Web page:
Medical Intervention

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There are no medications that can cure ASDs or even treat the main symptoms. But there are medications that can help some people with related symptoms. For example, medication might help manage high energy levels, inability to focus, depression, or seizures. Also, the U.S. Food and Drug Administration approved the use of risperidone and aripripazole (antipsychotic drugs) to treat at certain ages children with ASDs who have severe tantrums, aggression, and cause self-injury.

To learn more about medications and ASDs go to National Institute of Mental Health autism website.

Research shows that many individuals with autism spectrum disorders have underlying medical issues that frequently go undiagnosed and can cause or exacerbate symptoms of autism.

These medical conditions include Fragile X, allergies, asthma, epilepsy, bowel disease, gastrointestinal/digestive disorders, vitamin and mineral deficiencies, food sensitivities, persistent viral and fungal infections, PANDAS, feeding disorders, anxiety disorder, bipolar disorder, ADHD, Tourette Syndrome, OCD, sensory integration dysfunction, sleeping disorders, immune disorders, autoimmune disorders, heavy metal toxicity and neuroinflammation. Treating these underlying medical issues can greatly improve some of the behaviors and symptoms associated with autism.

Treatment options may include:

  • vitamin and mineral supplementation
  • immune system support
  • anti-inflammatories
  • neurofeedback
  • chelation/detoxification therapy
  • hyperbaric oxygen therapy
  • anti-fungal and anti-viral therapies
  • dietary intervention
  • methyl B-12 therapy

Patients should undergo diagnostic testing and consult with a licensed physician to develop an individualized treatment plan. 

NAA recommends finding a physician who will not ignore underlying medical conditions that may be contributing to the symptoms and severity of autism.  There are a number of physicians in the U.S. who specialize in treating children and adults with autism.  Until recently, the Autism Research Institute (ARI) maintained a list of clinicians who attended DAN! (Defeat Autism Now!) physician training seminars. While the list is not actively maintained at this time, you can click here to view an archive:  Clinician Listing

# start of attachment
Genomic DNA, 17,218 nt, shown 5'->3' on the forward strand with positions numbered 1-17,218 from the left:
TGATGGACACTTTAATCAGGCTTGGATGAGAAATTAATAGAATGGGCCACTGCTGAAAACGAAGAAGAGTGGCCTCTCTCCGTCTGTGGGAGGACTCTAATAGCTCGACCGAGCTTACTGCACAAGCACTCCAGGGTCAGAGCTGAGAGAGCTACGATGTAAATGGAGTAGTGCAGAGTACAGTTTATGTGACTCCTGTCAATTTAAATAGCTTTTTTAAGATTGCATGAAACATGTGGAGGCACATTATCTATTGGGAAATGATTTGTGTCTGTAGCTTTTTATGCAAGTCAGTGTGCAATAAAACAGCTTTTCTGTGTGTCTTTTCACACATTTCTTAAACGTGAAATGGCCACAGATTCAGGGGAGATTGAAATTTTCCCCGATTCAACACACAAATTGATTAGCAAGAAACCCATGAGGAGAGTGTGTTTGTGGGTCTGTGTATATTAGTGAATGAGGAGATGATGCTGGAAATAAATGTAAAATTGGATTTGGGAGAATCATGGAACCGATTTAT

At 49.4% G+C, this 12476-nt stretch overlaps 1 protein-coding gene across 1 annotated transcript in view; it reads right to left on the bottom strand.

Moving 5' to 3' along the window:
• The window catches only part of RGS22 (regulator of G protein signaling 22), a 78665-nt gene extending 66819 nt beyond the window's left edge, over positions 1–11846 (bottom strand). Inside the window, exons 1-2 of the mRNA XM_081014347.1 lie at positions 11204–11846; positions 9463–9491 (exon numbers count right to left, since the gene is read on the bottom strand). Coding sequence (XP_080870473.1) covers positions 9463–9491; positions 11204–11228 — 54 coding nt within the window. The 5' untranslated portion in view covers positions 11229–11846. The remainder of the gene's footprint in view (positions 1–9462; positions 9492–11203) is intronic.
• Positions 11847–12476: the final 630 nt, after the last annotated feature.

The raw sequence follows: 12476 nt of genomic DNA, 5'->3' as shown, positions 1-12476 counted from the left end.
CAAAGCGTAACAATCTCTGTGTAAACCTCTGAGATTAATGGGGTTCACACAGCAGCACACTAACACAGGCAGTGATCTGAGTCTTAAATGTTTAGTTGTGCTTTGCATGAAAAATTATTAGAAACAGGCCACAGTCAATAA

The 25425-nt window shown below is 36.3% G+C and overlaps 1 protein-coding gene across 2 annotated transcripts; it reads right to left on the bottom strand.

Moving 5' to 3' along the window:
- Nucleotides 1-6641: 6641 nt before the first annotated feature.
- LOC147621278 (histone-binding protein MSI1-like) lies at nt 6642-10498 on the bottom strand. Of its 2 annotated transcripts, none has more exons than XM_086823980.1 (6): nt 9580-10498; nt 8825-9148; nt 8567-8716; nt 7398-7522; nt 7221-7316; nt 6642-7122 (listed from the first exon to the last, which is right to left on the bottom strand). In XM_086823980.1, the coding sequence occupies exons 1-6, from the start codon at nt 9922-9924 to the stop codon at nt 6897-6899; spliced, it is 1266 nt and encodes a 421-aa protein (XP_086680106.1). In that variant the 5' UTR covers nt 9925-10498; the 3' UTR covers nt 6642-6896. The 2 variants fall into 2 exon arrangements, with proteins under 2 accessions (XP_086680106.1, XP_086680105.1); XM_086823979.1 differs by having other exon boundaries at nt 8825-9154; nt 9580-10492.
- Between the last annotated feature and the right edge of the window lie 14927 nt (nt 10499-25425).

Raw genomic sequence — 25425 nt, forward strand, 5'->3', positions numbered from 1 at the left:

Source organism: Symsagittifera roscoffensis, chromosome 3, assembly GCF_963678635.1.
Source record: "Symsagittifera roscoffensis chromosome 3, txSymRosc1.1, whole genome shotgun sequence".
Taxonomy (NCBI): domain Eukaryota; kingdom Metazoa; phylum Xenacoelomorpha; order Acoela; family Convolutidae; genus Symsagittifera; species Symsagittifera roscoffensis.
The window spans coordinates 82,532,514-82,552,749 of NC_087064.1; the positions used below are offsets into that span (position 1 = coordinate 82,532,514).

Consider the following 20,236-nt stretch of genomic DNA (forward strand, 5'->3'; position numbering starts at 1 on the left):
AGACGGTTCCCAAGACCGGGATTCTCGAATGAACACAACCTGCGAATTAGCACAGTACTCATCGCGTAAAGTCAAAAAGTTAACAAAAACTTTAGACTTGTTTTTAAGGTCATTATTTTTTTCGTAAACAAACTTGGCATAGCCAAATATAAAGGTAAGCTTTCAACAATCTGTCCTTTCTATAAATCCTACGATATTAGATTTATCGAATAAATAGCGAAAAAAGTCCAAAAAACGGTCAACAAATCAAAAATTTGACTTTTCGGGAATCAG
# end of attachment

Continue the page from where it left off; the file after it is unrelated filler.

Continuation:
A new effort is now underway to educate, train and board certify physicians treating individuals with autism.  Please visit http://medmaps.org for information.

ACompementary and Alternative Treatments

To relieve the symptoms of ASDs, some parents and health care professionals use treatments that are outside of what is typically recommended by the pediatrician. These types of treatments are known as complementary and alternative treatments (CAM). They might include special diets, chelation (a treatment to remove heavy metals like lead from the body), biologicals (e.g., secretin), or body-based systems (like deep pressure).[3]

These types of treatments are very controversial. Current research shows that as many as one third of parents of children with an ASD may have tried complementary or alternative medicine treatments, and up to 10% may be using a potentially dangerous treatment.[4] Before starting such a treatment, check it out carefully, and talk to your child’s doctor.

To learn more about CAM therapies, go to the National Center for Complementary and Alternative Medicine Get the FactsExternal Web Site Icon webpage.

Sources:

Medical Intervention. (2011). Retrieved July 24, 2012, from http://nationalautismassociation.org/autism-treatment-2/medical-intervention/

Treatment. (2011). Retrieved July 24, 2012, from http://www.cdc.gov/ncbddd/autism/treatment.html